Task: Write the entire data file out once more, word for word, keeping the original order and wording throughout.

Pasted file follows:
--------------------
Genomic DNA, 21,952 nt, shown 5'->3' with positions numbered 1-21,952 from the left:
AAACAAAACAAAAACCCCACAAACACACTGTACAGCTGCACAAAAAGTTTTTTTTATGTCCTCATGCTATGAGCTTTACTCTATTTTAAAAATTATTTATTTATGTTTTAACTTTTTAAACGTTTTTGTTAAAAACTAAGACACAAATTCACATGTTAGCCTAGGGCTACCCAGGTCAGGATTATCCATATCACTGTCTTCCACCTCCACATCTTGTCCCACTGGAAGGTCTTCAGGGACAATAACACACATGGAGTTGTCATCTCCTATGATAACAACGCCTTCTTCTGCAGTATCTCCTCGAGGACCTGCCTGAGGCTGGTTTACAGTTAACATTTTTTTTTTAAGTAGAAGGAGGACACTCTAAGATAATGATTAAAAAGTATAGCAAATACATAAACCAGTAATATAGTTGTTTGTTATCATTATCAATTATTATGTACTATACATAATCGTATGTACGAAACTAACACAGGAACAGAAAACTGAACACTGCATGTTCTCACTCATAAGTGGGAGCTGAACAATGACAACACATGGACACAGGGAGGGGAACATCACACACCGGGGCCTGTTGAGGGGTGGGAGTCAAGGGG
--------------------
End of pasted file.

Genomic DNA, 21,952 nt, shown 5'->3' with positions numbered 1-21,952 from the left:
AAACAAAACAAAAACCCCACAAACACACTGTACAGCTGCACAAAAAGTTTTTTTTATGTCCTCATGCTATGAGCTTTACTCTATTTTAAAAATTATTTATTTATGTTTTAACTTTTTAAACGTTTTTGTTAAAAACTAAGACACAAATTCACATGTTAGCCTAGGGCTACCCAGGTCAGGATTATCCATATCACTGTCTTCCACCTCCACATCTTGTCCCACTGGAAGGTCTTCAGGGACAATAACACACATGGAGTTGTCATCTCCTATGATAACAACGCCTTCTTCTGCAGTATCTCCTCGAGGACCTGCCTGAGGCTGGTTTACAGTTAACATTTTTTTTTTAAGTAGAAGGAGGACACTCTAAGATAATGATTAAAAAGTATAGCAAATACATAAACCAGTAATATAGTTGTTTGTTATCATTATCAATTATTATGTACTATACATAATCGTATGTACGAAACTAACACAGGAACAGAAAACTGAACACTGCATGTTCTCACTCATAAGTGGGAGCTGAACAATGACAACACATGGACACAGGGAGGGGAACATCACACACCGGGGCCTGTTGAGGGGTGGGAGTCAAGGGG